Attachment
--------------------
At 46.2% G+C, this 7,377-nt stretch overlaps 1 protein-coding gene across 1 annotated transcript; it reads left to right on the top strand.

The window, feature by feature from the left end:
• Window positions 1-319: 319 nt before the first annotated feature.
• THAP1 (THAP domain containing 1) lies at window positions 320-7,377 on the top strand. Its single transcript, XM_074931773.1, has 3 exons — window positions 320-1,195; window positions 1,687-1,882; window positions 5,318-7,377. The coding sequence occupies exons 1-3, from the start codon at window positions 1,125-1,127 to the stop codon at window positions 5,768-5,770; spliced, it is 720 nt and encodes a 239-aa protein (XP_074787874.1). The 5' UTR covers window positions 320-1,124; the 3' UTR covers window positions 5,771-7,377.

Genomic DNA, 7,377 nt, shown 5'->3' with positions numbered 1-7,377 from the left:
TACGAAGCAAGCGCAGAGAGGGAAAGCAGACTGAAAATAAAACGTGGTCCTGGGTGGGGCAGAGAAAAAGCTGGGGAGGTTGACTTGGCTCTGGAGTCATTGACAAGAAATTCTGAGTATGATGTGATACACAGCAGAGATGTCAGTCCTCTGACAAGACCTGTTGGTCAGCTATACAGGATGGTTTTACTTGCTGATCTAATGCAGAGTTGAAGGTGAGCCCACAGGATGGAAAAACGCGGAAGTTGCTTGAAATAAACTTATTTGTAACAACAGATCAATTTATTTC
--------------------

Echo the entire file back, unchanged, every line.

At 46.2% G+C, this 7,377-nt stretch overlaps 1 protein-coding gene across 1 annotated transcript; it reads left to right on the top strand.

The window, feature by feature from the left end:
• Window positions 1-319: 319 nt before the first annotated feature.
• THAP1 (THAP domain containing 1) lies at window positions 320-7,377 on the top strand. Its single transcript, XM_074931773.1, has 3 exons — window positions 320-1,195; window positions 1,687-1,882; window positions 5,318-7,377. The coding sequence occupies exons 1-3, from the start codon at window positions 1,125-1,127 to the stop codon at window positions 5,768-5,770; spliced, it is 720 nt and encodes a 239-aa protein (XP_074787874.1). The 5' UTR covers window positions 320-1,124; the 3' UTR covers window positions 5,771-7,377.

Genomic DNA, 7,377 nt, shown 5'->3' with positions numbered 1-7,377 from the left:
TACGAAGCAAGCGCAGAGAGGGAAAGCAGACTGAAAATAAAACGTGGTCCTGGGTGGGGCAGAGAAAAAGCTGGGGAGGTTGACTTGGCTCTGGAGTCATTGACAAGAAATTCTGAGTATGATGTGATACACAGCAGAGATGTCAGTCCTCTGACAAGACCTGTTGGTCAGCTATACAGGATGGTTTTACTTGCTGATCTAATGCAGAGTTGAAGGTGAGCCCACAGGATGGAAAAACGCGGAAGTTGCTTGAAATAAACTTATTTGTAACAACAGATCAATTTATTTC